Laser-Powered Eye Implants May Help Restore Vision
New eye implants powered by lasers could one day help restore sight, researchers say.
Scientists worldwide are developing a variety of prostheses that stimulate the retina, the light-sensitive part of the eye, to restore some level of vision. But these devices often involve cameras mounted in glasses that feed visual data to electronics implanted in the eye.
Current retinal prostheses are typically powered by inductive coils, much like certain rechargeable toothbrushes are, and therefore require complex surgery to implant the power receivers. As an alternative, some inventors have tried developing retinal prostheses that are solar-powered instead. The main challenge these devices have faced is how "they would need light at least 1,000 times brighter than that seen on a sunny day to work,"biomedical engineer and physicist James Loudin at Stanford University told InnovationNewsDaily. [Virtual Reality Contact Lenses Could Be Available by 2014]
One might imagine devising goggles that fed these implants the levels of light they would need to work, since the people wearing them would need camera-equipped glasses anyhow. However, such bright levels of light would easily damage any functional vision cells that might remain — for instance, some functioning vision cells typically linger in the eye with age-related macular degeneration, one of the most common causes of blindness. These super-bright goggles could also blind anyone else who inadvertently picked up and wore the eyewear.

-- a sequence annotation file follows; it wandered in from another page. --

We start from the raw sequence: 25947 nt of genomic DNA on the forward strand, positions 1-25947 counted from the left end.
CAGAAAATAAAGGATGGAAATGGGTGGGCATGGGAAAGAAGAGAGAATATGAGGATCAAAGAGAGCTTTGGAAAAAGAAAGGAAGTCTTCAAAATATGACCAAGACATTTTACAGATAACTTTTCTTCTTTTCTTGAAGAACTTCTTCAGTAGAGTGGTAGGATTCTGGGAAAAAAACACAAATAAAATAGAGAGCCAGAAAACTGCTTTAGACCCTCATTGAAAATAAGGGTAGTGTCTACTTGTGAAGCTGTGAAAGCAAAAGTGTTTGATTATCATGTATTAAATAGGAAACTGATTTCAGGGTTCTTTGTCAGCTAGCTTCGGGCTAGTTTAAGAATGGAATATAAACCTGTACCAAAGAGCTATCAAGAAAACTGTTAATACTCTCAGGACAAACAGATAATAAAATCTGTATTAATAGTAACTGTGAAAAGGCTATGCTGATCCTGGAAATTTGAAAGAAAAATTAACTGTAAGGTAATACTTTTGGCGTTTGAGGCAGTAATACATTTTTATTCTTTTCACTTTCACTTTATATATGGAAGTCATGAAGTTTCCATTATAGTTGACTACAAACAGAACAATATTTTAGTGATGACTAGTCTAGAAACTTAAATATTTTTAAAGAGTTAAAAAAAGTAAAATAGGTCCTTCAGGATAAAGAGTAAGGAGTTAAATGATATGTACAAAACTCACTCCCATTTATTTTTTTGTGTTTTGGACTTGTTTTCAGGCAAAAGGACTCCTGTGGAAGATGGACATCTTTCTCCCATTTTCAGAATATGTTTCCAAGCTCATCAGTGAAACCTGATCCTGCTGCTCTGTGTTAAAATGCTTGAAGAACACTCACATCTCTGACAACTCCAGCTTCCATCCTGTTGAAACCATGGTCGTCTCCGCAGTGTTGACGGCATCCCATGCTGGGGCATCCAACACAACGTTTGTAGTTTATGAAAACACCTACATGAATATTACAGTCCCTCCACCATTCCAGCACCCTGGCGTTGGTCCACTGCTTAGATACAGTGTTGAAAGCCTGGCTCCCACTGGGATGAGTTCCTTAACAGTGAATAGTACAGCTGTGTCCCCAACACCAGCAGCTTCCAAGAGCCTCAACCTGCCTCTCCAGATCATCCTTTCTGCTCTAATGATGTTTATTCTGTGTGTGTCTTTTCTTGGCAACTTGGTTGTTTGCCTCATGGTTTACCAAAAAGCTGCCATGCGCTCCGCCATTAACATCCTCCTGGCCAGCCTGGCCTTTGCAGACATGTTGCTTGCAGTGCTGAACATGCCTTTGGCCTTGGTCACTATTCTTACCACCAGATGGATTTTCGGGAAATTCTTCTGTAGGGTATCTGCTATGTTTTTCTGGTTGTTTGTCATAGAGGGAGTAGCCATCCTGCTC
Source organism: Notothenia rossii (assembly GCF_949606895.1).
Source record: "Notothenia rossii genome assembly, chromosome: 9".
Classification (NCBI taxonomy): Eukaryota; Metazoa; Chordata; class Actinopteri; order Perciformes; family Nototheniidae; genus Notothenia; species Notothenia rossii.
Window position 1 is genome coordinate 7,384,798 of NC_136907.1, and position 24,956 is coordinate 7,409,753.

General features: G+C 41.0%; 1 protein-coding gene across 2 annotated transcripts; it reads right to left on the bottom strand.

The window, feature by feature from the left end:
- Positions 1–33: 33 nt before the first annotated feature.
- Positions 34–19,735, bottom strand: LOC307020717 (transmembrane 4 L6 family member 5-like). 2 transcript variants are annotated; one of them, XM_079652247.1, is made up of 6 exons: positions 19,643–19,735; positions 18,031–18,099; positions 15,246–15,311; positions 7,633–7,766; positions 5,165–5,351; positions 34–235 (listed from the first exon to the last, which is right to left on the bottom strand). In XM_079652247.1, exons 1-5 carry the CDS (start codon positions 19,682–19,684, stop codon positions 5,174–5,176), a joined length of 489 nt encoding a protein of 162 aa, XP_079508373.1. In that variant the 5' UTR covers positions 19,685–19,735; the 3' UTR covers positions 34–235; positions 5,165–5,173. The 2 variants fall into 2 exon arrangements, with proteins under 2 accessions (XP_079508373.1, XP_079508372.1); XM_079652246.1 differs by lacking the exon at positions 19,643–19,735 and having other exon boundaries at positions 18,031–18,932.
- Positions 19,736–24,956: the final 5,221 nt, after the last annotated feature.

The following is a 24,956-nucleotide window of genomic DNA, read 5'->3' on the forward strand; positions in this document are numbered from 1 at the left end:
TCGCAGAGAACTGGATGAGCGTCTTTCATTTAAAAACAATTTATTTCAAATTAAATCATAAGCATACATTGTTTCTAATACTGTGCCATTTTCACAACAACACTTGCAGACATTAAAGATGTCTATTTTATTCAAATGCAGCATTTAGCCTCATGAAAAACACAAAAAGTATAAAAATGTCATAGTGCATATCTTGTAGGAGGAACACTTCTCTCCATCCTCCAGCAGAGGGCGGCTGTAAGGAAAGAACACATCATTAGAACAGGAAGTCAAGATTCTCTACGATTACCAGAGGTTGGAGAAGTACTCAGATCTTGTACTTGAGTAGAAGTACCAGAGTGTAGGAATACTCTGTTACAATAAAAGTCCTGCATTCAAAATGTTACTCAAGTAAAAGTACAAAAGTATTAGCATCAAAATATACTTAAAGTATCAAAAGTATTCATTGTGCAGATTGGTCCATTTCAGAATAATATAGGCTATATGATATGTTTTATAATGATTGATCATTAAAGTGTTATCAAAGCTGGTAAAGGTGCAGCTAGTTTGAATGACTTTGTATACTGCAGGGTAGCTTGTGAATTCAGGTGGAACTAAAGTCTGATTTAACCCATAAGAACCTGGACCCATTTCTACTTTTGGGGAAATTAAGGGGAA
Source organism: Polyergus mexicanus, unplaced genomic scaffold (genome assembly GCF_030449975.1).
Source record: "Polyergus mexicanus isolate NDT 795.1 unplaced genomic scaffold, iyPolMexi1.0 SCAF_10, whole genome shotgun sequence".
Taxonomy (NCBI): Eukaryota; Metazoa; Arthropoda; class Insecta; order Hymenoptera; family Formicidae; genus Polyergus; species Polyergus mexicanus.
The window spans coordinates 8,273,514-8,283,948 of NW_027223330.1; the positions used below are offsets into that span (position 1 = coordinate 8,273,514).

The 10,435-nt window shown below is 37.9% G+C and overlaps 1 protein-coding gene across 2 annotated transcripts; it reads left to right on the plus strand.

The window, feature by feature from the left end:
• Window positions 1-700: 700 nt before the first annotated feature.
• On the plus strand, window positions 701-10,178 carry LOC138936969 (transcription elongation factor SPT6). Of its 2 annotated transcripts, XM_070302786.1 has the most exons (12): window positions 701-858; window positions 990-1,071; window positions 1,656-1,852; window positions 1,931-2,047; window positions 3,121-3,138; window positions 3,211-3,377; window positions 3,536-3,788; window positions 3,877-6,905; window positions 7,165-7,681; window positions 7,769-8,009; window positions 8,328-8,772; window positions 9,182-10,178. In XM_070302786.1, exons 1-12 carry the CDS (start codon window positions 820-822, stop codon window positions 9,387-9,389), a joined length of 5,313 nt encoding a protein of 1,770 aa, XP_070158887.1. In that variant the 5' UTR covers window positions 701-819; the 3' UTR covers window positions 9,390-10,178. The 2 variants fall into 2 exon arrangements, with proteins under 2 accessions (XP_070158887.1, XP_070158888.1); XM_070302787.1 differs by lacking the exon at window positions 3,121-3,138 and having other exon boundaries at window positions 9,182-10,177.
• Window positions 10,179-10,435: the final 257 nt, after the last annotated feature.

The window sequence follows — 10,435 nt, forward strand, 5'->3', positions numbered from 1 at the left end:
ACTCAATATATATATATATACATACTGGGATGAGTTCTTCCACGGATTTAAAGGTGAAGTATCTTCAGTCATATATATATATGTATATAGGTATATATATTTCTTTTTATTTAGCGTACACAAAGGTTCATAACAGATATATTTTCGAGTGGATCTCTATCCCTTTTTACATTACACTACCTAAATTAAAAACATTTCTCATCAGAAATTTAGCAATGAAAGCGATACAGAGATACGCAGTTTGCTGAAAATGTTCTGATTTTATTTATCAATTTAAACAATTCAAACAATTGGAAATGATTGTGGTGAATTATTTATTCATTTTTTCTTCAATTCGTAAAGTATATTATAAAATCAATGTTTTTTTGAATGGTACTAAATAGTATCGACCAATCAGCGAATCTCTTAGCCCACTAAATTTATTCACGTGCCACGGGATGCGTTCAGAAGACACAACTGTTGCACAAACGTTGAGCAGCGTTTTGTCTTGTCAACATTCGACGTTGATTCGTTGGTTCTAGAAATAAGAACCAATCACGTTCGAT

Now Loudin and his colleagues have developed an ingenious strategy that could make light-powered eye implants a reality. Instead of using visible light, they rely on near-infrared laser pulses that have no effect on retinal cells.
Their strategy begins with goggles mounted with a camera. A portable computer processes video data from the camera and feeds it to video projectors located within the eyewear, which shine near-infrared pulses of light at implants placed within the retinas. Photovoltaic electronics similar to ones found in solar power cells convert this light to electricity that powers the implants. The near-infrared pulses also carry video data the implants convert to electrical signals that stimulate the retina, which in turn sends visual information to the brain.
"It was actually very tricky building a near-to-eye projection system 1,000 times brighter than ambient light," Loudin recalled. "No one's ever built something like that before."
Experiments performed with rat retinas showed the system could work. The small amount of light energy used — 0.2 to 10 milliwatts per square millimeter — also falls 100 or so times below safety limits for the human eye.
The eyewear should not need complex equipment to center its light pulses on retinas. "If you've ever worn commercial video goggles, when you put those on, you automatically know where to look — your eyes turn until they see the 'screen,'" Loudin said. "The exact same thing should apply here — the patients will look around until they see the near-infrared pulses."
The implants stimulate patches of retina each measuring only about 70 microns wide, or less than the width of a human hair. "That's pretty good for our field," Loudin said. "We do want to see how much farther we can take it, how much higher we can improve the resolution of images."
The scientists detailed their findings online May 13 in the journal Nature Photonics.